Filed under: Uncategorized — unrealnature @ 8:23 am

This is from an essay, Home, by Mary Oliver in Aperture 150 (Winter 1998). I find it interesting because, for me at least, she has it exactly backwards:

A certain lucent correspondence has served me, all my life, in the ongoing search for my deepest thoughts and feelings. It is the relationship of my own mind to landscape, to the physical world — especially to that part of it with which, over the years, I have (and not casually) become intimate. It is no great piece of furniture in the universe — no Niagara, or rainforest, or Sahara. Yet is is beautiful, and it ripples in the weathers as lively as any outpouring from the Great Lakes.

In its minor turns, and tinsels, and daily changes, this landscape seems actually intent on providing pleasure, as indeed it does; in its constancy, its inexorable obedience to laws I cannot begin to imagine much less understand, it is a still richer companion — steady commentary against my own lesser moods — my flightiness, my indifferences, my mind- and heart-absences.

I mean, by such flightiness, something that feels unsatisfied at the center of my life — that makes me shaky, fickle, inquisitive, and hungry. I could call it a longing for home and not be far wrong. Or I could call it a longing for whatever supercedes, if it cannot pass through, understanding. Other words that come to mind: faith, grace, rest. In my outward appearance and life habits I hardly change — there’s never been a day that my friends haven’t been able to say, and at a distance, “There’s Oliver, still standing around in the weeds. There she is, still scribbling in her notebook.” But, at the center: I am shaking; I am flashing like tinsel. Restless. I read about ideas. Yet I let them remain ideas. I read about the poet who threw his books away, the better to come to a spiritual completion. Yet I keep my books. I flutter; I am attentive, maybe I even rise a little, balancing; then I fall back.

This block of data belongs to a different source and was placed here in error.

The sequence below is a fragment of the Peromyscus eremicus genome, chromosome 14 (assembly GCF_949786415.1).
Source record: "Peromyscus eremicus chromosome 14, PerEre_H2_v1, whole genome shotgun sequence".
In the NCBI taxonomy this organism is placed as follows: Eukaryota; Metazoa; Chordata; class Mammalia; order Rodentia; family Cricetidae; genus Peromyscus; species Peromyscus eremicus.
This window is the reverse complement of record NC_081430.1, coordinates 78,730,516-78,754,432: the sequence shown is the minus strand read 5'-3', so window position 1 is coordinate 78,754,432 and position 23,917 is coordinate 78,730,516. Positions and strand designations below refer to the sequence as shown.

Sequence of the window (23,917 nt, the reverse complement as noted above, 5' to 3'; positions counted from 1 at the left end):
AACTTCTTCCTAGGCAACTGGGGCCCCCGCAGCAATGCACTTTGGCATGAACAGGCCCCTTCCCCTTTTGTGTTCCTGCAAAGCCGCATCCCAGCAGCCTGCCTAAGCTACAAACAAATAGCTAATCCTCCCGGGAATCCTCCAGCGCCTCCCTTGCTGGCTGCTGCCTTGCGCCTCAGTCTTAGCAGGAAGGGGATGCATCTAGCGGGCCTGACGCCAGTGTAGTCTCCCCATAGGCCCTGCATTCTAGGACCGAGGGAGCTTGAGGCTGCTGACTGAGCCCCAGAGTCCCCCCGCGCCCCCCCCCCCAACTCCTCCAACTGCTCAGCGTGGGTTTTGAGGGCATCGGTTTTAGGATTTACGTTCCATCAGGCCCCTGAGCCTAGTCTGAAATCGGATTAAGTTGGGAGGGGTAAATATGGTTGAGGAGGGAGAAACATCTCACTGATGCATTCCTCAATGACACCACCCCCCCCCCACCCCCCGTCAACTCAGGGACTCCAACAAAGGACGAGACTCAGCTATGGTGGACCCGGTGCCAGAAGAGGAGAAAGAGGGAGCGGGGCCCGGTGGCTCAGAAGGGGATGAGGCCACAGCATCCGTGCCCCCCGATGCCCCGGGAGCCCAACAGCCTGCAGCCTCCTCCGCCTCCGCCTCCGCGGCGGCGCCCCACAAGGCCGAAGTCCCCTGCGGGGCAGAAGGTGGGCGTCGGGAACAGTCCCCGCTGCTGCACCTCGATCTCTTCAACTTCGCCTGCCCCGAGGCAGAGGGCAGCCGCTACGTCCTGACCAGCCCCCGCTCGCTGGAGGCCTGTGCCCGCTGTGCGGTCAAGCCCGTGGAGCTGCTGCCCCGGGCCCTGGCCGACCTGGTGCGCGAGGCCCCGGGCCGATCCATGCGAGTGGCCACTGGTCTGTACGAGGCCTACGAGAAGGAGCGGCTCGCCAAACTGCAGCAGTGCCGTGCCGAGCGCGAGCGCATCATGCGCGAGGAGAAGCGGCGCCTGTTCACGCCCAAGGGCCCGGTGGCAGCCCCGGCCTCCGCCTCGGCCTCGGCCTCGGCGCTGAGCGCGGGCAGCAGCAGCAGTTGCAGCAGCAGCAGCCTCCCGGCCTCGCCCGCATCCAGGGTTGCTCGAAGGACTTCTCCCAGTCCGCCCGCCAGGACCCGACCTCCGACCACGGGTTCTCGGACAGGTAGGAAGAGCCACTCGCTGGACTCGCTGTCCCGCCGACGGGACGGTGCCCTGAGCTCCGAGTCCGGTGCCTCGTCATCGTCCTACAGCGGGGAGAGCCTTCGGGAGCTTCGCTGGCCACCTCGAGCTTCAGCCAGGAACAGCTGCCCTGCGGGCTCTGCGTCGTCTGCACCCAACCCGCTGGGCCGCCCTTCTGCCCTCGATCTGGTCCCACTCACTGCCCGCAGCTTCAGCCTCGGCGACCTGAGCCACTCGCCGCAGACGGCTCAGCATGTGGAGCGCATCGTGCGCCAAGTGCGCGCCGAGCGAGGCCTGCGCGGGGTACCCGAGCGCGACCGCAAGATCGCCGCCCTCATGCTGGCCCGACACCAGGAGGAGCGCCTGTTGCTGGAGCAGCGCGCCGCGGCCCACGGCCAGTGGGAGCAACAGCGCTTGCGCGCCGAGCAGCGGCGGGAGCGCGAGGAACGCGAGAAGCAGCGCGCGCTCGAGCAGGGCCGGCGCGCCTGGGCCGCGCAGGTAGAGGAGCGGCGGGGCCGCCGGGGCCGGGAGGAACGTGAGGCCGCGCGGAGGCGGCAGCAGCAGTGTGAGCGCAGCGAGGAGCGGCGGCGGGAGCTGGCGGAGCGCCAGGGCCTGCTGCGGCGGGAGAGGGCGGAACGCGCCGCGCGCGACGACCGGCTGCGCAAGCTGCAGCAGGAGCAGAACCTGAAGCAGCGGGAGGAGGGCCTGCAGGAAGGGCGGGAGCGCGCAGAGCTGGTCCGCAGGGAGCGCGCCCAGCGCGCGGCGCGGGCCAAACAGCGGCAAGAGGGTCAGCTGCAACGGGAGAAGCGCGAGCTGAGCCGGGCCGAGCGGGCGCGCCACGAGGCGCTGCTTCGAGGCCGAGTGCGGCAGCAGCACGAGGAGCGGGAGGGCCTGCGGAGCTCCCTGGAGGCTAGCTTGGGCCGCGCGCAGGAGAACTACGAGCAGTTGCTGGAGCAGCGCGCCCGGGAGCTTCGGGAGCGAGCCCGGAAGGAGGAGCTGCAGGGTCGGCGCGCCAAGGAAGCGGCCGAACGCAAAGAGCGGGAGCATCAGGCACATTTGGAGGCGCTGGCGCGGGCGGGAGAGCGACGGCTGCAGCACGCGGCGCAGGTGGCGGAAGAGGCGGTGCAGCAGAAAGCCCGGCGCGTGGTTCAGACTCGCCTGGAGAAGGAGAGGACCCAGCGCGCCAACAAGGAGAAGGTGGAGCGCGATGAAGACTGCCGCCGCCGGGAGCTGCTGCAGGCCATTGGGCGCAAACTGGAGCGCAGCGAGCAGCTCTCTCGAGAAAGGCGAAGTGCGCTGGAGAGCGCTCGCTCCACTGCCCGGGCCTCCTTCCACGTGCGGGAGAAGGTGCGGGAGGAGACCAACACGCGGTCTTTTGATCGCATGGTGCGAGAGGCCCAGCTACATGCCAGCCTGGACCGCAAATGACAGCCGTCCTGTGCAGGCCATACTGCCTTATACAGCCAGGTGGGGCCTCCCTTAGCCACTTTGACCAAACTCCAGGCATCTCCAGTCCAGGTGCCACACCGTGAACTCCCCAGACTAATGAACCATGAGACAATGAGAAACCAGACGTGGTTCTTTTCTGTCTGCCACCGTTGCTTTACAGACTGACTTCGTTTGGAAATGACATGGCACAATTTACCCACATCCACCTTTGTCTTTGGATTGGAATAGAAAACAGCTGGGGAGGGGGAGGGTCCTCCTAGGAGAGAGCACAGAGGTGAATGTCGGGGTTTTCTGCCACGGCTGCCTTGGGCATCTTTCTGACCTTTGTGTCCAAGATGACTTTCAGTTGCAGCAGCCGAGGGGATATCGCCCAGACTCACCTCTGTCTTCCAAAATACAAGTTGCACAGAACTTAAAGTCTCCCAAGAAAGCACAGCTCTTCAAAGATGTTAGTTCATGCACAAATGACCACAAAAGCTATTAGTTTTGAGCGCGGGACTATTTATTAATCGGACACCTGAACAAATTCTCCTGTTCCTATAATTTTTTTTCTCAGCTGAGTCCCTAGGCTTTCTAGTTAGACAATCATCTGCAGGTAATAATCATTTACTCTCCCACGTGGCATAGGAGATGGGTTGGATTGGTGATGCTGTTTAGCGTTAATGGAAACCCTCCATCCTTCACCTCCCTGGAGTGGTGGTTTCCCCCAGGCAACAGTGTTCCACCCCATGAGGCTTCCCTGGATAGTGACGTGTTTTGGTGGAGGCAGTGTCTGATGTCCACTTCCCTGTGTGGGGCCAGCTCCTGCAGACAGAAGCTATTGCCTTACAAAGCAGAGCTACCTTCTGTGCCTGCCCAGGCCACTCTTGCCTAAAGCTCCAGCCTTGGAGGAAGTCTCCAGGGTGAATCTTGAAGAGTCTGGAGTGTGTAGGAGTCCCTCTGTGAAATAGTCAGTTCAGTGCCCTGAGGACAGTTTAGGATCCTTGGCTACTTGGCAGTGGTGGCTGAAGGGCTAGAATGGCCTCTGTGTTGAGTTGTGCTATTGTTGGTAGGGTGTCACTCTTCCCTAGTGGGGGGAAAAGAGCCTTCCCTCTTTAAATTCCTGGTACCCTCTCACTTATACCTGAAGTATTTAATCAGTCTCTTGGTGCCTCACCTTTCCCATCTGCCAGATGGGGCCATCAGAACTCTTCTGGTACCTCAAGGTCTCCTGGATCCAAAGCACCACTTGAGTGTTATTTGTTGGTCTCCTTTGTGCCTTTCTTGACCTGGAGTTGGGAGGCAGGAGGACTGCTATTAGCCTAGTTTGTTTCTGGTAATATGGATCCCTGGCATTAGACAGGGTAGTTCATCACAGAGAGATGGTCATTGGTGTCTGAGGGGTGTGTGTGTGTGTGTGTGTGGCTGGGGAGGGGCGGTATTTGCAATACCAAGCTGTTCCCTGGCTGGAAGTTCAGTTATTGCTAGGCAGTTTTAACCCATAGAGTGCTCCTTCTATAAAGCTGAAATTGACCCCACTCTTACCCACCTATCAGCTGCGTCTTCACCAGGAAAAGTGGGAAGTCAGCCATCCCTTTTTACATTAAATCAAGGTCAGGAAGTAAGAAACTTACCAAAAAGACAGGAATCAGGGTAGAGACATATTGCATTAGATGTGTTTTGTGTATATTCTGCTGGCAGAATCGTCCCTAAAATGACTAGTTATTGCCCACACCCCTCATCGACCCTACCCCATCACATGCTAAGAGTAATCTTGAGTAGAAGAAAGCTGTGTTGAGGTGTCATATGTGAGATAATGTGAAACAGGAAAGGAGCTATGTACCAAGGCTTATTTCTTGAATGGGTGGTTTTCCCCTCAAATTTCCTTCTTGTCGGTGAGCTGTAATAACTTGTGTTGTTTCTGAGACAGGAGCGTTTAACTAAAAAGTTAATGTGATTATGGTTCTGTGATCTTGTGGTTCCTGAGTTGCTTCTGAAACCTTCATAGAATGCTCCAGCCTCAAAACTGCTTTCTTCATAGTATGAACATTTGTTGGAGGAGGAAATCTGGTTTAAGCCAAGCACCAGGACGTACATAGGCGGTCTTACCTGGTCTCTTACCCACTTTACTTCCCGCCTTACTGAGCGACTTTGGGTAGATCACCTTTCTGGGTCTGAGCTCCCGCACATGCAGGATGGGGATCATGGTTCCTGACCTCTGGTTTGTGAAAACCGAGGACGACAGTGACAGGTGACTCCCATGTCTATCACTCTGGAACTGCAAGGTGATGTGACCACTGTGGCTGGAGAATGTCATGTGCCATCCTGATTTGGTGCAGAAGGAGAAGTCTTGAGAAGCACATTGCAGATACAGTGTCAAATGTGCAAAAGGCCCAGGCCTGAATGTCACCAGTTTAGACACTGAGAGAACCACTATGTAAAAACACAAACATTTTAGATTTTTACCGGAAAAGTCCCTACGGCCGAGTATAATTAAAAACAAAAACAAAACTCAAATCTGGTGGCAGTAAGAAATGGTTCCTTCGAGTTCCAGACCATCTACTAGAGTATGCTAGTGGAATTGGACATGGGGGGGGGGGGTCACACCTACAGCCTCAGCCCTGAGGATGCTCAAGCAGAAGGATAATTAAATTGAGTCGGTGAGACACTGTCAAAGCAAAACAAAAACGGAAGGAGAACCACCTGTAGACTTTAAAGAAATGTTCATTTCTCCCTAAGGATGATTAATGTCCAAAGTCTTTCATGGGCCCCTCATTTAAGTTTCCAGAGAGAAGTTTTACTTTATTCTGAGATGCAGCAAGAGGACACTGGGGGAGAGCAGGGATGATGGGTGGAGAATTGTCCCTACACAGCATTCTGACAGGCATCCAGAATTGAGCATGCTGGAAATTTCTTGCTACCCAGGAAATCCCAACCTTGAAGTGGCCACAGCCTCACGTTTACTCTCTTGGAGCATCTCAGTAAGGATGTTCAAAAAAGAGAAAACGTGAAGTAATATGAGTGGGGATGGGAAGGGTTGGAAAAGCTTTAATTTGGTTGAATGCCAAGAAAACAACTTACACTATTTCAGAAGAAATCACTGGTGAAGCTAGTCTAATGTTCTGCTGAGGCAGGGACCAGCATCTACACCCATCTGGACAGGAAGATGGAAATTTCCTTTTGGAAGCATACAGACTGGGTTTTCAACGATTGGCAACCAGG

I don’t however despair of such failures! I know I am sister to the dreamy-hearted dog who thinks only small thoughts; and to the green tree who thinks no thoughts at all, as well as to Rumi, and St. Francis.

[ … ]

The constancy of the physical world, under its green and blue dyes, draws me toward a better, richer self, call it elevation (there is hardly an adequate word), where I ascend a little — where a gloss of spirit would mirror itself in worldly action. I don’t mean just mild goodness. I mean feistiness too, the fires of human energy stoked; I mean a gladness vivacious enough to disarrange the sorrows of the world into something better. I mean whatever real rejoicing can do! We all know how brassy and wonderful it is to come into some new understanding. Imagine what it would be like, to lounge on the high ledge of submission and pure wonder. Nature, all around us, is our manifest exemplar. Not from the fox, or the leaf, or the drop of rain will you ever hear doubt or argument….

She calls it ” a longing for home .” For me it is a daring to leave home. It’s not an attempt to escape “doubt or argument.” It’s the great pleasure of finding and exploring doubt and mystery.